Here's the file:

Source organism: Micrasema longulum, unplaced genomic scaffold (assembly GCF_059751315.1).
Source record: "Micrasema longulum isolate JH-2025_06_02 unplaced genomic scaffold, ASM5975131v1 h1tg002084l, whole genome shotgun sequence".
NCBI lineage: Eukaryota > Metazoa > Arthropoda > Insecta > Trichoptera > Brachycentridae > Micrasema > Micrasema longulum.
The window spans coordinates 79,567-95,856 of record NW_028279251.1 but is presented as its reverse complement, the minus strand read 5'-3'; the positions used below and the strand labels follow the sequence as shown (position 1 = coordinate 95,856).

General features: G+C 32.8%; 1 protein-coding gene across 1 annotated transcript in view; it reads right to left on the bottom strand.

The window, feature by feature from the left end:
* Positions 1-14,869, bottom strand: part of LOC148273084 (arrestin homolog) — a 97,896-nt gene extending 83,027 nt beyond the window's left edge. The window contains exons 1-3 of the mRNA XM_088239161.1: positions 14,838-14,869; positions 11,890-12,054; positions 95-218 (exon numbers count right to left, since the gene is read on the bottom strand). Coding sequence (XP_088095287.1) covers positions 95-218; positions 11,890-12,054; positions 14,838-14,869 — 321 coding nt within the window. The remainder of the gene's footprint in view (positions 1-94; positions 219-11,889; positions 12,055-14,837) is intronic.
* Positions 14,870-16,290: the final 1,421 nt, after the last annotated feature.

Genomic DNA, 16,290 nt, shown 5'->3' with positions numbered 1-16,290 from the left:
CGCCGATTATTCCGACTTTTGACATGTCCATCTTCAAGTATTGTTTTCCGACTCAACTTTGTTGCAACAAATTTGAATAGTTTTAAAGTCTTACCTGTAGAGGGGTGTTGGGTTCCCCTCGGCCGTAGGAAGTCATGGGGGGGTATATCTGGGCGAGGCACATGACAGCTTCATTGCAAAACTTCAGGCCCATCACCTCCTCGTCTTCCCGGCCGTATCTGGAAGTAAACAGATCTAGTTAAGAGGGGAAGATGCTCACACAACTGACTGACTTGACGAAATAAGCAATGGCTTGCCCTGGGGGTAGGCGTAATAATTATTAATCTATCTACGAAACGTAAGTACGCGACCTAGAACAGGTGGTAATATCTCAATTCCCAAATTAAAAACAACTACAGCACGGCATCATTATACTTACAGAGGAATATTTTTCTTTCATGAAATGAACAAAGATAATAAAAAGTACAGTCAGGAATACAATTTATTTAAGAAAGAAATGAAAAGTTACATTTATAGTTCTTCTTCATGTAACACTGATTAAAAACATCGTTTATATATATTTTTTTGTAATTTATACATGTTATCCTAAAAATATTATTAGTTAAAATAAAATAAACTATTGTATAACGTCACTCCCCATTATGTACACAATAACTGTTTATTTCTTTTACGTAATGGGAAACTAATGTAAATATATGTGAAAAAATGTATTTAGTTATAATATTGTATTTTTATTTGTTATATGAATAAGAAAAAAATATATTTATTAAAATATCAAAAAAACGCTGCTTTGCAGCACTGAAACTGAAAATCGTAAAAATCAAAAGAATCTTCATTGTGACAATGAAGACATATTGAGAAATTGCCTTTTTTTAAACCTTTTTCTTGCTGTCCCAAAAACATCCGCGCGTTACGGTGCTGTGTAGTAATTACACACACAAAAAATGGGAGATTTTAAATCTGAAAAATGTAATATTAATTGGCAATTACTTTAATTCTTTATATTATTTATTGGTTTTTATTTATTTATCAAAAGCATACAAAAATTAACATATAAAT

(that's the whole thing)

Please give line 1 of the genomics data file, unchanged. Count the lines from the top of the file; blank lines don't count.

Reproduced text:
Source organism: Micrasema longulum, unplaced genomic scaffold (assembly GCF_059751315.1).